I will miss her, even though we lost touch in the last few years, my having moved on from my corporate job to plaster full time, and she having also moved on doing lots of community service things and being more and more involved at work. I would think about her often, remembering her love for her dog Holly and how heartbreaking it was when Holly passed away. I made a picture collage for her and she cried when I gave it to her. Then she got a new dog Mickey who from what I last heard, chewed on just about everything. I was wondering when she’d be calling me to replace her molding in her new house. I will always have fond memories of Linda and her laugh and smile and always having kind word for everyone. She was a special person in my life.
So today, even though the music, fountain and lights that were Linda have been turned off, I will never forget her wonderful presence. Goodbye Linda, it was a pleasure to know you and work for you all those years. Thank you for believing in me, and for being a part of my life.
I've been going to the Bucks County Designer Show House nearly every day now, greeting visitors to the Personal Retreat Room and explaining the techniques and materials we used to create all the Italian plaster finishes. On opening day, we got such an unbelievable and overwhelming response as people wanted to know everything, and the time went by so quickly I didn’t even know it was time to go home. When Holly and I were working on the room, time seemed to stand still, too. I would be finished working on whatever we were doing that day, and not want to leave. The room just seemed to have an incredibly soothing and powerful effect on me.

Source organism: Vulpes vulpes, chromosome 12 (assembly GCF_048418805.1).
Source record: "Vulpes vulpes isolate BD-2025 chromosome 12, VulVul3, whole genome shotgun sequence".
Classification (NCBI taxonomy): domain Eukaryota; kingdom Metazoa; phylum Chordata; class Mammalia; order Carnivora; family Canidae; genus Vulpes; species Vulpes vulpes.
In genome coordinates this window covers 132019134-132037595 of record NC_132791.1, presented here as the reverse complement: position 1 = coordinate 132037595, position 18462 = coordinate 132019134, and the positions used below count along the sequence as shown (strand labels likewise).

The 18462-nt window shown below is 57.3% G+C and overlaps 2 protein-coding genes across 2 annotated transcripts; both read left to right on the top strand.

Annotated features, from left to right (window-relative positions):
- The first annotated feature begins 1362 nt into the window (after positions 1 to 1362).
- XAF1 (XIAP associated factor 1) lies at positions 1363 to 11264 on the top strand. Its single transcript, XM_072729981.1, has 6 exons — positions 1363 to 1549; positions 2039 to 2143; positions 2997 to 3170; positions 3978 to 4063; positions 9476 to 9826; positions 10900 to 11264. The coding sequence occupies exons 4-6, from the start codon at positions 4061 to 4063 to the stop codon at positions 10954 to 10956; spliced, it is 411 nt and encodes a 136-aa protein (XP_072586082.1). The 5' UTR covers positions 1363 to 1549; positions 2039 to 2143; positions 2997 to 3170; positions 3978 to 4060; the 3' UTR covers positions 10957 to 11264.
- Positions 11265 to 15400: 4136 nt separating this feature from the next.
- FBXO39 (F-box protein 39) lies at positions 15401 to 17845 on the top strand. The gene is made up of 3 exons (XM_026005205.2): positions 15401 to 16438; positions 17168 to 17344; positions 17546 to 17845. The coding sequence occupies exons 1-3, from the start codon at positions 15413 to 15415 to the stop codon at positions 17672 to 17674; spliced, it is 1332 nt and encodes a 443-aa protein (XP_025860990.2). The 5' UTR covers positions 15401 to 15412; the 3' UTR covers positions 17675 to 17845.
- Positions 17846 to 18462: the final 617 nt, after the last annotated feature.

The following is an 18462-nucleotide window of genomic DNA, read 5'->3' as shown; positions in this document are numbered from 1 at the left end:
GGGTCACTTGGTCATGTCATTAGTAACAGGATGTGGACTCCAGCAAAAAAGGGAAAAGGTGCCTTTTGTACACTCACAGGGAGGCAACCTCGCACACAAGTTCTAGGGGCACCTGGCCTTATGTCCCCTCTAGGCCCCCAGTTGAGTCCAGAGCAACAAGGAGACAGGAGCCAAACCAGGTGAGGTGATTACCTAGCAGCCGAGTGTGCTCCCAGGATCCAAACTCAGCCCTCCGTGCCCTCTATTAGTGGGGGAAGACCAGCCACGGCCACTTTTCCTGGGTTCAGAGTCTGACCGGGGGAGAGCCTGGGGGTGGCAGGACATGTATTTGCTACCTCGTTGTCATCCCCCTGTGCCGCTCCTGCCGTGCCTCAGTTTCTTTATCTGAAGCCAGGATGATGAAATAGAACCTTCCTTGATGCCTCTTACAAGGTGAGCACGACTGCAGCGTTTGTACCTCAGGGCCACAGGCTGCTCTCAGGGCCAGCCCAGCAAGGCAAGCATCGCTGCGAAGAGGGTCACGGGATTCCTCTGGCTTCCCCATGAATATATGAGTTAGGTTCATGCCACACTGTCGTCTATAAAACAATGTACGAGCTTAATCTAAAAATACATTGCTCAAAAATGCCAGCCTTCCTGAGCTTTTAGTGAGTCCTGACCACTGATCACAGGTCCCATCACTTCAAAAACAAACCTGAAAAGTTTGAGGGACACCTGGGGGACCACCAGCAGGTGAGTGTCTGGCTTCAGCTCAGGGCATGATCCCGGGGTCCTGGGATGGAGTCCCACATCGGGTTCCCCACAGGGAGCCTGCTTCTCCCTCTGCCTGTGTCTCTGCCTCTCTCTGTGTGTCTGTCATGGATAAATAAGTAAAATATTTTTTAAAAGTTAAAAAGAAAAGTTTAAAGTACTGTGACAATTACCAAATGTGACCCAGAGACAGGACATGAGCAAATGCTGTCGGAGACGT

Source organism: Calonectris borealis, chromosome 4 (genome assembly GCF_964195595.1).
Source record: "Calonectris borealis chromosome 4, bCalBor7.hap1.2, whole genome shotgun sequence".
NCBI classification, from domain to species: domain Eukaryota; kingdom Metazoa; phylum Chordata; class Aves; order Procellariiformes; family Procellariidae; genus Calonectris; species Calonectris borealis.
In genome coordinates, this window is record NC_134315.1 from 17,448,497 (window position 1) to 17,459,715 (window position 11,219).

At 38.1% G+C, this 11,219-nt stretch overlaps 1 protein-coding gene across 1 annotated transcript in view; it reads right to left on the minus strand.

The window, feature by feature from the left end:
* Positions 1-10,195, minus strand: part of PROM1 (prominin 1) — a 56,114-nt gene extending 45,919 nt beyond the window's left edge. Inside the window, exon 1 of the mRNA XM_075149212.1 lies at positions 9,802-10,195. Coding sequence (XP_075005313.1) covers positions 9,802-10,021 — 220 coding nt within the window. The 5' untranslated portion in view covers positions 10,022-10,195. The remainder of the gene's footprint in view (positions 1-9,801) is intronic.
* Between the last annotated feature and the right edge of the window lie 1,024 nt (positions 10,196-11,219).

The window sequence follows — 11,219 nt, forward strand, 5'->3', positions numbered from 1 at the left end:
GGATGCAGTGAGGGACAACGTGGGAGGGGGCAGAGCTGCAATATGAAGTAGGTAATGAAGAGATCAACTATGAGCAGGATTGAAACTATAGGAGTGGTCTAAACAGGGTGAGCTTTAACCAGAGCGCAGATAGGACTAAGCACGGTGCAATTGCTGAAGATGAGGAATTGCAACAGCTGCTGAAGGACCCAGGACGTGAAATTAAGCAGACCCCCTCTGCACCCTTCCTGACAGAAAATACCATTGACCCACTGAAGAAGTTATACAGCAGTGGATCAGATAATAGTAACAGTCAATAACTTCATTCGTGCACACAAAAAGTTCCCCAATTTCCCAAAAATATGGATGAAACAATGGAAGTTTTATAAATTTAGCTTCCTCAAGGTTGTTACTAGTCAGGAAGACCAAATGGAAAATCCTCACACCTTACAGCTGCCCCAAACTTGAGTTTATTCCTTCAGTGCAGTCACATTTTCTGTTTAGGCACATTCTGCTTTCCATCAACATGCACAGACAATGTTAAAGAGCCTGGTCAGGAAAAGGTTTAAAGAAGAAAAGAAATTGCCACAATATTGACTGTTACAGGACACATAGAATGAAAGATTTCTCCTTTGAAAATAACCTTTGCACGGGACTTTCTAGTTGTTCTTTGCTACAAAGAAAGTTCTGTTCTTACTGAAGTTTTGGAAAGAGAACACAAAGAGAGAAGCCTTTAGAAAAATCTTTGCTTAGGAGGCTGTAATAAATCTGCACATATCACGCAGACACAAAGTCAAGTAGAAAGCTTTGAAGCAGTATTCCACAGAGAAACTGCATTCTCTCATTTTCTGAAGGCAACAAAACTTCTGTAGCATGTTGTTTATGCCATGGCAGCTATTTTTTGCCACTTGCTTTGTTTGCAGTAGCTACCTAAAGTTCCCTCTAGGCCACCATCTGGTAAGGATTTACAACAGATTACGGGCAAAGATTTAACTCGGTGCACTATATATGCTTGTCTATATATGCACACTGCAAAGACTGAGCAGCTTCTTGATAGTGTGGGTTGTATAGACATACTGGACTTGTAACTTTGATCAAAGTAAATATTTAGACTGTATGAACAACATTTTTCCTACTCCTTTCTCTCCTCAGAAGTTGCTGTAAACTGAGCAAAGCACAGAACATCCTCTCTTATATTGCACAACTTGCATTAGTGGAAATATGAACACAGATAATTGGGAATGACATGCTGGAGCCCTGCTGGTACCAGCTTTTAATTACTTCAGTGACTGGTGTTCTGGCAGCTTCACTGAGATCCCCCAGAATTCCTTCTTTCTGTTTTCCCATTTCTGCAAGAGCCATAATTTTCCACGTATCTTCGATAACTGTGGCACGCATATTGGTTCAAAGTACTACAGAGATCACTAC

I hear these comments from people every day: “The room drew me in” or “I felt immediate peace upon entering.” That's just the effect we were after. We even asked our friend and Yoga-Bodhi instructor Ruth to facilitate a room blessing ceremony a few days before opening, just to be extra certain that visitors would feel the peaceful energy of the space. My suspicion is that it’s working!
I think one of the things that is so unique and memorable about the room is that even though it is full of art and design, it also has a kind of emptiness or simplicity about it. Sitting in the room, I can't help but reflect on my life path and what's most important to me.
I invite you to experience this wonderful space for yourself! I'll be the other meditating figure in the room....
So hello all, welcome to my blog. After a long, tiring and seemingly endless wait, the new site is finally here. I hope that you all enjoy it as much as I have enjoyed watching it being built. It takes a truly a special person to make something like this happen. Thank you Donnamarie, for being so diligent and patient! And thank you for your talent to make this happen!
While I'm on the subject of thanks, a big thank you to Rick from Concentric Elements, for his guidance, expertise and for being there every step of the way as we rebuilt our site on a new platform. You rock!
So, this is my space to write about what's happening in the plaster world, the things I think about as I meet with a client or burnish a wall, or what runs through my head as I transform a room from a space without character to something with purpose and beauty (the 2010 Bucks County Show House Personal Retreat Room comes immediately to mind).
What interests you? What would you like to talk about?